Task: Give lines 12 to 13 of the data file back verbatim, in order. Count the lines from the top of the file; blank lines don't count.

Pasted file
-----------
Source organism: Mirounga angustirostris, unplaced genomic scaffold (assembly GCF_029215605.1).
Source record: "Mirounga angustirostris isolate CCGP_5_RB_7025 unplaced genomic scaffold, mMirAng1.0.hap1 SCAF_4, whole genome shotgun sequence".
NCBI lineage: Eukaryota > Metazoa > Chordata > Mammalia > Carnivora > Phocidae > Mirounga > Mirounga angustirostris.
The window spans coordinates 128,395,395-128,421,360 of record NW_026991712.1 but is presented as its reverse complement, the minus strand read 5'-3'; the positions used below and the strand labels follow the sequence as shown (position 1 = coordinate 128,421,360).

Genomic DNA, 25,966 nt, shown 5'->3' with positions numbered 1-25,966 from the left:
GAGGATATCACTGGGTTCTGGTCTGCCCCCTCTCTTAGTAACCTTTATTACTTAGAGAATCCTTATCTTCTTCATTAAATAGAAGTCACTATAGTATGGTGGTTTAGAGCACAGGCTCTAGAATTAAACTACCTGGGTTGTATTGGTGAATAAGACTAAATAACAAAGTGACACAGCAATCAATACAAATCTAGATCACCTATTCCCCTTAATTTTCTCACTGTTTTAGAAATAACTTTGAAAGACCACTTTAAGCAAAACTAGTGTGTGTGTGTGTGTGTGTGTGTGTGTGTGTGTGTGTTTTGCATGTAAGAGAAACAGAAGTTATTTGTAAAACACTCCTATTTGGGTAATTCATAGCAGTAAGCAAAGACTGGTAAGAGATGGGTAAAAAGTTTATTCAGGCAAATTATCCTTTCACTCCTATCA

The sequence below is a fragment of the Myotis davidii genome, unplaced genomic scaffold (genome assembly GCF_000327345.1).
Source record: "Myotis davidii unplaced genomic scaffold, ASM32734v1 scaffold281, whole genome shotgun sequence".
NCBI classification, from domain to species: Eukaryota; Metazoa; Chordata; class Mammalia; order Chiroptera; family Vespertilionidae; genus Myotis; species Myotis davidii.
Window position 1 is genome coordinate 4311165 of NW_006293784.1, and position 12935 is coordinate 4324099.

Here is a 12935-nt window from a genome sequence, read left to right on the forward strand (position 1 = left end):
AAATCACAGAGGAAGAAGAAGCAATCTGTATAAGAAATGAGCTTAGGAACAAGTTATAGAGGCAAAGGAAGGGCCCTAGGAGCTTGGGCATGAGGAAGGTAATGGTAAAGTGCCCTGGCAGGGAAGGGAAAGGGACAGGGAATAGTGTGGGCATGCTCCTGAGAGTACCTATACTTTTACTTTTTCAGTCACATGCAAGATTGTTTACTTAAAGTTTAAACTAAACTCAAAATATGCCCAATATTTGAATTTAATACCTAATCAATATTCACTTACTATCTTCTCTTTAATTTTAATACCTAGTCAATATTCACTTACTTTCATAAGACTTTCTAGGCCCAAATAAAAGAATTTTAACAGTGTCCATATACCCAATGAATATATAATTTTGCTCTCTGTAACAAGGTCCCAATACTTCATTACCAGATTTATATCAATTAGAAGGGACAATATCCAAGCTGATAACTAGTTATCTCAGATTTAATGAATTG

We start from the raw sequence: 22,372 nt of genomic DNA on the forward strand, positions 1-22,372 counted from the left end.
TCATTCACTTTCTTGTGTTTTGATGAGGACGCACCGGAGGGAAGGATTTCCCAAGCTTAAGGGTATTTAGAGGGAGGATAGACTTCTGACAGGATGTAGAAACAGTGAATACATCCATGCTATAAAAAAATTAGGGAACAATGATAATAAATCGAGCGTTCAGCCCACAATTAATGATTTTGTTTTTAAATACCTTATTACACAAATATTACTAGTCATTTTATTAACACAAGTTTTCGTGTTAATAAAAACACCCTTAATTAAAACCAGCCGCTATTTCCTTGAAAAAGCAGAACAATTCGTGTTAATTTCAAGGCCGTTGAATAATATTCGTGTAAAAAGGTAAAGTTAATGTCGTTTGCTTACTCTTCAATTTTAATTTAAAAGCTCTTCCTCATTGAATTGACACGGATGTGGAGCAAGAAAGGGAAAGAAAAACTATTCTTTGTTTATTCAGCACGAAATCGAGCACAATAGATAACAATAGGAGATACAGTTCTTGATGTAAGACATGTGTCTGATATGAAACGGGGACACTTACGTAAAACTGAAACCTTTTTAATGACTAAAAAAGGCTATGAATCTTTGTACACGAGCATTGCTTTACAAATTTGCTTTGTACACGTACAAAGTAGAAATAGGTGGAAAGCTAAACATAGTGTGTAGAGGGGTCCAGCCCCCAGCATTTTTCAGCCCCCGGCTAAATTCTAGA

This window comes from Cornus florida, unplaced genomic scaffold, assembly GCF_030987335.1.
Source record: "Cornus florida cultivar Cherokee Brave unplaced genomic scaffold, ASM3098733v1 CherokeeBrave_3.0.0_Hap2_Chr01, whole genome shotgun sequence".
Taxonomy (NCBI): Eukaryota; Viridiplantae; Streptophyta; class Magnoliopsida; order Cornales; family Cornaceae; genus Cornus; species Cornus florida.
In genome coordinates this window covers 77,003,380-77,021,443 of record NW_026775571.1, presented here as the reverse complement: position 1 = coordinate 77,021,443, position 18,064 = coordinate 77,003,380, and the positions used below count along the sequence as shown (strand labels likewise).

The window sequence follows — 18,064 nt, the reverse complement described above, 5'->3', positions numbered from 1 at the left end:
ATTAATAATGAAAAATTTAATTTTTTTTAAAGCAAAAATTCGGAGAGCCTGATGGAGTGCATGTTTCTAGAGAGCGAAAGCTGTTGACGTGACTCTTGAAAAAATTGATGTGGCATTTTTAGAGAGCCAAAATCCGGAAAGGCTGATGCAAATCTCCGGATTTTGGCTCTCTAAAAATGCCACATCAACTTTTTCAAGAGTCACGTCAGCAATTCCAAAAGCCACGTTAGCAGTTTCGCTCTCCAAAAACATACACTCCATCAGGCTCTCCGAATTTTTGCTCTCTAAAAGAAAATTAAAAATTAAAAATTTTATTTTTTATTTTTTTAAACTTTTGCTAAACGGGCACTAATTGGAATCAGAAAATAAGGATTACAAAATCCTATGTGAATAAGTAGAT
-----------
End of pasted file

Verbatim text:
AAATCACAGAGGAAGAAGAAGCAATCTGTATAAGAAATGAGCTTAGGAACAAGTTATAGAGGCAAAGGAAGGGCCCTAGGAGCTTGGGCATGAGGAAGGTAATGGTAAAGTGCCCTGGCAGGGAAGGGAAAGGGACAGGGAATAGTGTGGGCATGCTCCTGAGAGTACCTATACTTTTACTTTTTCAGTCACATGCAAGATTGTTTACTTAAAGTTTAAACTAAACTCAAAATATGCCCAATATTTGAATTTAATACCTAATCAATATTCACTTACTATCTTCTCTTTAATTTTAATACCTAGTCAATATTCACTTACTTTCATAAGACTTTCTAGGCCCAAATAAAAGAATTTTAACAGTGTCCATATACCCAATGAATATATAATTTTGCTCTCTGTAACAAGGTCCCAATACTTCATTACCAGATTTATATCAATTAGAAGGGACAATATCCAAGCTGATAACTAGTTATCTCAGATTTAATGAATTG

We start from the raw sequence: 22,372 nt of genomic DNA on the forward strand, positions 1-22,372 counted from the left end.